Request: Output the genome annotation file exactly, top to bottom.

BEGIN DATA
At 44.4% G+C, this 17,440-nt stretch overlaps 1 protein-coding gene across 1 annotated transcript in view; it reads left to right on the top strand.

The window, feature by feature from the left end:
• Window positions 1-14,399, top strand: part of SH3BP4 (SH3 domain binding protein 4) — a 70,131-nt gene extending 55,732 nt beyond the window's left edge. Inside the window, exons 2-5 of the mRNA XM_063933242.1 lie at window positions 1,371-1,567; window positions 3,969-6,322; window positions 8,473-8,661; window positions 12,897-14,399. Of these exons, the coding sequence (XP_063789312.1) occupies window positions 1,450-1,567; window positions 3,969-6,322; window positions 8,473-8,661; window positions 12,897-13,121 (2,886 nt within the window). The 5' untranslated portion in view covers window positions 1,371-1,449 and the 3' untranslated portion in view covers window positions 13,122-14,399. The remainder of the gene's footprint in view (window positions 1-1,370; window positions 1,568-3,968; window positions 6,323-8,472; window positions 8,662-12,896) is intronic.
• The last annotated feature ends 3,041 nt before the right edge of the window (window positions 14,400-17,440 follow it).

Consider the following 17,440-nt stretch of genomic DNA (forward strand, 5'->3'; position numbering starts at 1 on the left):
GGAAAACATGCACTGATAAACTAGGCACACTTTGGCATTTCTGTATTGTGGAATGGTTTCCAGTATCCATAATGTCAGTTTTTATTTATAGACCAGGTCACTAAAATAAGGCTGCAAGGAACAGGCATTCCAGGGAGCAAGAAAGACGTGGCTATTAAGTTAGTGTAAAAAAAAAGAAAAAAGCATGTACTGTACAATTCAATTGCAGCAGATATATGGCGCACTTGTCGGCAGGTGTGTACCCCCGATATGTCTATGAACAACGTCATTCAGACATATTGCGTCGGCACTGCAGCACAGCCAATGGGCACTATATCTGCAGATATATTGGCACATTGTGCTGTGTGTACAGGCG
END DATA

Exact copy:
At 44.4% G+C, this 17,440-nt stretch overlaps 1 protein-coding gene across 1 annotated transcript in view; it reads left to right on the top strand.

The window, feature by feature from the left end:
• Window positions 1-14,399, top strand: part of SH3BP4 (SH3 domain binding protein 4) — a 70,131-nt gene extending 55,732 nt beyond the window's left edge. Inside the window, exons 2-5 of the mRNA XM_063933242.1 lie at window positions 1,371-1,567; window positions 3,969-6,322; window positions 8,473-8,661; window positions 12,897-14,399. Of these exons, the coding sequence (XP_063789312.1) occupies window positions 1,450-1,567; window positions 3,969-6,322; window positions 8,473-8,661; window positions 12,897-13,121 (2,886 nt within the window). The 5' untranslated portion in view covers window positions 1,371-1,449 and the 3' untranslated portion in view covers window positions 13,122-14,399. The remainder of the gene's footprint in view (window positions 1-1,370; window positions 1,568-3,968; window positions 6,323-8,472; window positions 8,662-12,896) is intronic.
• The last annotated feature ends 3,041 nt before the right edge of the window (window positions 14,400-17,440 follow it).

Consider the following 17,440-nt stretch of genomic DNA (forward strand, 5'->3'; position numbering starts at 1 on the left):
GGAAAACATGCACTGATAAACTAGGCACACTTTGGCATTTCTGTATTGTGGAATGGTTTCCAGTATCCATAATGTCAGTTTTTATTTATAGACCAGGTCACTAAAATAAGGCTGCAAGGAACAGGCATTCCAGGGAGCAAGAAAGACGTGGCTATTAAGTTAGTGTAAAAAAAAAGAAAAAAGCATGTACTGTACAATTCAATTGCAGCAGATATATGGCGCACTTGTCGGCAGGTGTGTACCCCCGATATGTCTATGAACAACGTCATTCAGACATATTGCGTCGGCACTGCAGCACAGCCAATGGGCACTATATCTGCAGATATATTGGCACATTGTGCTGTGTGTACAGGCG